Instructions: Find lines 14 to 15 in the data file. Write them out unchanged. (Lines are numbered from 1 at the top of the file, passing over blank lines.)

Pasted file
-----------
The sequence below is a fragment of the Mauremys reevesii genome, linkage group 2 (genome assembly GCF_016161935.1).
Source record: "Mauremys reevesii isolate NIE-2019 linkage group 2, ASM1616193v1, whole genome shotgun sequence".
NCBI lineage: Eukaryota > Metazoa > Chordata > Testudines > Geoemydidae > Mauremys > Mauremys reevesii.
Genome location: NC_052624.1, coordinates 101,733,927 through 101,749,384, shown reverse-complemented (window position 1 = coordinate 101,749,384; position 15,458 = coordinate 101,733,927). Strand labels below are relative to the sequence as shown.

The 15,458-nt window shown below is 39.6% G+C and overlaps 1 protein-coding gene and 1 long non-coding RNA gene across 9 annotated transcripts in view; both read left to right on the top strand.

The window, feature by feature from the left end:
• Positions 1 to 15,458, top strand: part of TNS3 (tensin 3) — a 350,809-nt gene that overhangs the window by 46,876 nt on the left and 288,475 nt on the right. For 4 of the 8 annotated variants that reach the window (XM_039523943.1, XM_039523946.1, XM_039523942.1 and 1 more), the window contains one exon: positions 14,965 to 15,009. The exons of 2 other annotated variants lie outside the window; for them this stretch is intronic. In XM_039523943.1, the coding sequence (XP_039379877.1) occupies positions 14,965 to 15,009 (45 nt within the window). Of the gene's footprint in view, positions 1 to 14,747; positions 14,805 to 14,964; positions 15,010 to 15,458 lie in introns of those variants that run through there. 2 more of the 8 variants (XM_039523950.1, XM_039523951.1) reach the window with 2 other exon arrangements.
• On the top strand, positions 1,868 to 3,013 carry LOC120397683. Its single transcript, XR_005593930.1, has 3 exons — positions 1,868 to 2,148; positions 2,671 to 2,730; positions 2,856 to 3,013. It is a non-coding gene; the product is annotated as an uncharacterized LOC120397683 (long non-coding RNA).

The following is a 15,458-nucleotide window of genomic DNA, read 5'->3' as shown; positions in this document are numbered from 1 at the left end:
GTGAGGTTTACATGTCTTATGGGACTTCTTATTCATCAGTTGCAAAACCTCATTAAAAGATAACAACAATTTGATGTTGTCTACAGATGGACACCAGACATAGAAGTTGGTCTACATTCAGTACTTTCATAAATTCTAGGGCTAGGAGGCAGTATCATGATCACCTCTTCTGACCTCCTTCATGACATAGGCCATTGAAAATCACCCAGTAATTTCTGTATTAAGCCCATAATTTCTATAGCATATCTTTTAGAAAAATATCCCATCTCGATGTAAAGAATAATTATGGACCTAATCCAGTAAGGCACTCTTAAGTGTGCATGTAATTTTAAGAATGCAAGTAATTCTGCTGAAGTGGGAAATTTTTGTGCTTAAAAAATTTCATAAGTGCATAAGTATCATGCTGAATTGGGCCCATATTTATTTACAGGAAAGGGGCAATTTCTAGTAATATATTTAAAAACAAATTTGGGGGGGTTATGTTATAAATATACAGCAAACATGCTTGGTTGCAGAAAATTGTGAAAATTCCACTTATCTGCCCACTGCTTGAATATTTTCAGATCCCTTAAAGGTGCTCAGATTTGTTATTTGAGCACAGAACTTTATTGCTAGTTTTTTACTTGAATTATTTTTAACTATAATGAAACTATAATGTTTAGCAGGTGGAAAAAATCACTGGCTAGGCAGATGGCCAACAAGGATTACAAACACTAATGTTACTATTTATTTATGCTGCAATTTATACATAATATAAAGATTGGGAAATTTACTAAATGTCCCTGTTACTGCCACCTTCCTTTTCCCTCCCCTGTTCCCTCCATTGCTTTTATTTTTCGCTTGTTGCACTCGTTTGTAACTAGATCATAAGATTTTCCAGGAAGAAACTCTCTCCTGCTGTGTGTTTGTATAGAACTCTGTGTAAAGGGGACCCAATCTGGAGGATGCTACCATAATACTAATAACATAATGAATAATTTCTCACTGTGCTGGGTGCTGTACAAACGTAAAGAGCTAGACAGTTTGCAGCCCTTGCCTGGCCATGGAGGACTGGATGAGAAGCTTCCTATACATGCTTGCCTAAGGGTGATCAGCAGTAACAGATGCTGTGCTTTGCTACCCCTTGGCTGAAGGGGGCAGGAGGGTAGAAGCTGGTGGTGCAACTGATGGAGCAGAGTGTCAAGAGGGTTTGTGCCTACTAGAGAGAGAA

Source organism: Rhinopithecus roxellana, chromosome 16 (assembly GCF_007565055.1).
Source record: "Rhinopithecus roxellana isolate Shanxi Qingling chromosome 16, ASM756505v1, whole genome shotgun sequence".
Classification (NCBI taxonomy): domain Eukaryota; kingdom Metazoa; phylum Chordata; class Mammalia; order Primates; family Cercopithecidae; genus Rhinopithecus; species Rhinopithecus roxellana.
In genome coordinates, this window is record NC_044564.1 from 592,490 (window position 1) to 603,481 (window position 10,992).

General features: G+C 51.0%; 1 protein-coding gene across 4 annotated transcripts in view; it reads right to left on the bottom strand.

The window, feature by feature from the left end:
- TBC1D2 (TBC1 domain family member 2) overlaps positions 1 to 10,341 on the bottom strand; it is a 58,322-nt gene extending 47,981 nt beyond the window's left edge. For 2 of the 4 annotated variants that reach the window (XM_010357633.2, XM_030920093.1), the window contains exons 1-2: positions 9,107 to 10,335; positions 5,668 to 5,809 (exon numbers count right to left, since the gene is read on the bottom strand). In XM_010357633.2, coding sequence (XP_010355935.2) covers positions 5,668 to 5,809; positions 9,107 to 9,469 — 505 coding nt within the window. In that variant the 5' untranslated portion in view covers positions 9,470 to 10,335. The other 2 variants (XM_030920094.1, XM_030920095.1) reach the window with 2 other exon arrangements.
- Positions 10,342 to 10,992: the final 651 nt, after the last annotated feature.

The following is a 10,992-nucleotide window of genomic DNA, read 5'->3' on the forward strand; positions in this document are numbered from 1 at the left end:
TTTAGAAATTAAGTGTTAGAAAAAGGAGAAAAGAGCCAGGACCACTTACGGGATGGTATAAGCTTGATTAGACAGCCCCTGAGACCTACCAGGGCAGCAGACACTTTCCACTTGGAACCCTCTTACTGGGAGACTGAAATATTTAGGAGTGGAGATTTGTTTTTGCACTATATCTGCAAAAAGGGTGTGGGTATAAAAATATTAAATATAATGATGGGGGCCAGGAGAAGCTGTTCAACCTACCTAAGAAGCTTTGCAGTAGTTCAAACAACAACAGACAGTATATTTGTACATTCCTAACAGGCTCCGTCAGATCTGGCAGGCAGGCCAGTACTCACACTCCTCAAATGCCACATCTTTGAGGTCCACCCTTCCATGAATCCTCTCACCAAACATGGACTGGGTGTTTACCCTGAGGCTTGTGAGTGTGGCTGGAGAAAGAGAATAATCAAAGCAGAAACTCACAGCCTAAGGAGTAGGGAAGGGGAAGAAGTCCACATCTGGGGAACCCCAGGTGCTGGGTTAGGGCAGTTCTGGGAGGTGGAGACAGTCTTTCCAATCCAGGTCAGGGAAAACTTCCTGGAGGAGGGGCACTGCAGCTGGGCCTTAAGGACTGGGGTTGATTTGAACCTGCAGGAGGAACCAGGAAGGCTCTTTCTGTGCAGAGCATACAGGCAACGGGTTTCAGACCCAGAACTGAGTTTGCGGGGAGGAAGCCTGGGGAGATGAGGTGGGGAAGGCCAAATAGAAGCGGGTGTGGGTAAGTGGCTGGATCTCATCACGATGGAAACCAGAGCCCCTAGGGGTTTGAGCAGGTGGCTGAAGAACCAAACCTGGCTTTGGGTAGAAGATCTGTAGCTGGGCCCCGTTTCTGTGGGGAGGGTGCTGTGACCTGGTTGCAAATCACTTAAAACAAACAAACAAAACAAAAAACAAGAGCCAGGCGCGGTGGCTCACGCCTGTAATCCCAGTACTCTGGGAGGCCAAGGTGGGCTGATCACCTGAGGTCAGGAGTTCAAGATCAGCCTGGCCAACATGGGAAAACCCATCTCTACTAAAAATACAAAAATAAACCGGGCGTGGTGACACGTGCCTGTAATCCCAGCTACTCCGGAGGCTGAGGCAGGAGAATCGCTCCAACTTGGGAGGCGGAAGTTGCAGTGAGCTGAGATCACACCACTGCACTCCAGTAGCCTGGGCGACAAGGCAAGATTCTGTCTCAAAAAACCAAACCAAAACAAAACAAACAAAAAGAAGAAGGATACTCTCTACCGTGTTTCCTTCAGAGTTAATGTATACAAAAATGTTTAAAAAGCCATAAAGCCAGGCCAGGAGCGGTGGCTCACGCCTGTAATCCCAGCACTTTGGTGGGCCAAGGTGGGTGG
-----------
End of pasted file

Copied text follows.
In genome coordinates, this window is record NC_044564.1 from 592,490 (window position 1) to 603,481 (window position 10,992).

General features: G+C 51.0%; 1 protein-coding gene across 4 annotated transcripts in view; it reads right to left on the bottom strand.